Reviving the Indian Economy post COVID-19
13th Aug, 2020
The economic impact of COVID-19 has been much discussed. There is unanimity among economists that the global economy will experience one of its worst years in history. India is no exception and its economy is expected to contract significantly
The current economic situation
- The Pandemic has caused a shock for the Indian economy as well. The four legs on which the Indian economy had been growing have all been impacted adversely.
- Consumption: because of the Demand shock caused by Lockdown and Social distancing.
- Manufacturing: hit by large scale Supply chain disruptions: Even in case of essential services for which there is a demand, no one is able to produce due to this disruption in the last 60 days
- Exports: on a pause mode as global consumers pause
- Capital flows: Pandemic causes risk aversion and Emerging markets have felt the impact of capital outflows or slowdowns in Capital Inflows.
- All this and general psychological fear about the Pandemic have impacted our economy. Some have tried to compare the 2020 Economic shock to the 2008 Financial crisis, but that is completely inaccurate.
- The 2008 crisis was restricted to liquidity for the banking sector. This current shock is deeper and broader and impacts almost the entire real economy.
- It is a larger stop sign across areas like consumption, demand, manufacturing, supply chain and capital.
Understanding the ‘true’ impact on economy
- Reversal of economic progress: Economic contraction is not merely a GDP number for economists to analyse and debate. It means a reversal of many years of progress.
- Slipping back into poverty: A significant number among the weaker sections of society may slip back into poverty, a rare occurrence for a developing nation.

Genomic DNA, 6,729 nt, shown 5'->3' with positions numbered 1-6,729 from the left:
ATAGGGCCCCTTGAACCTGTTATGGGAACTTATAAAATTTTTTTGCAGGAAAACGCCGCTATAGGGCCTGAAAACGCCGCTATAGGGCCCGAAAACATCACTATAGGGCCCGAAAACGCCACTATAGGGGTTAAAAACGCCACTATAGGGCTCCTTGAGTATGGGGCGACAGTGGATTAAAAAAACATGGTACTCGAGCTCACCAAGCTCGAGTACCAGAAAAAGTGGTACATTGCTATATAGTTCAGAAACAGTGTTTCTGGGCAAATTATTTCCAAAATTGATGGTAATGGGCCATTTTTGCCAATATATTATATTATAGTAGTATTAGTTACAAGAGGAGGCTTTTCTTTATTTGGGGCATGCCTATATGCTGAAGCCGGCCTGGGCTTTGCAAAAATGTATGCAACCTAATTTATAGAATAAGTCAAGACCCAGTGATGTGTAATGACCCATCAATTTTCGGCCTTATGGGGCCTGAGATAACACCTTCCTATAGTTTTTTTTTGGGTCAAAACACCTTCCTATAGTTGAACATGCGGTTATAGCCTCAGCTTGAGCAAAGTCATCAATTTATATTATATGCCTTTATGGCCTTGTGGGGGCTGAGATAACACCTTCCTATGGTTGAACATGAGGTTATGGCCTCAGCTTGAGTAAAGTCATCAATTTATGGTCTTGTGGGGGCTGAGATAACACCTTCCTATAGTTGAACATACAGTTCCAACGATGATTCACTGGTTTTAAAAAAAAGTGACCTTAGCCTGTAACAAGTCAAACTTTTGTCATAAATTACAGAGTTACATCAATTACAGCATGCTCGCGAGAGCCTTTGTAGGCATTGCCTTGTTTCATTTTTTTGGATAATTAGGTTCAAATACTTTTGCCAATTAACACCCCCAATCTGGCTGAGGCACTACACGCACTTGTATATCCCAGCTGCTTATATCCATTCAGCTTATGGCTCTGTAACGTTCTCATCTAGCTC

Severe unemployment: Many enterprises may shut down. An entire generation may be lost due to severe unemployment. A contracting economy can adversely impact the ability to feed and educate our children owing to a shortage of financial resources.
- There is extreme duress among India’s poor. At a time when agriculture activity has been robust, data show that just in the month of June, 62 million people demanded work under the Mahatma Gandhi National Rural Employment Guarantee Act (MGNREGA) programme at minimum wages.
- This is thrice the usual number and 10 times more than the total number employed by the entire listed corporate sector.
- It is evident that most of them are displaced non-agricultural workers, struggling to make ends meet.
- Such is the scale and enormity of despair in our labour force. Fortuitously, the MGNREGA programme has proved to be a bedrock of support in such times but it is not enough.
- More liquidity: A meaningful cash transfer can restore confidence in these families. Money in the hands of people can provide an immediate sense of security and confidence, which is the cornerstone to restoring economic normalcy.
- The previous growth estimate of 5.8% made by the International Monetary Fund (IMF) for FY21 was slashed down to a paltry 1.9%. The International Monetary Fund called it the worst downturn in the global economy since the Great Depression.
- The World Bank has estimated India’s growth for the same fiscal at a mere 1.5%-2.8% - the lowest since the 1991 economic reforms.
- Lack of revenues: The government requires significant financial resources. However, finances are already stretched with a major shortfall in revenues. New avenues for tax revenues are not feasible in the short term. Higher borrowing by the government is inevitable. India cannot afford to be too fiscally restrained in these distressing times.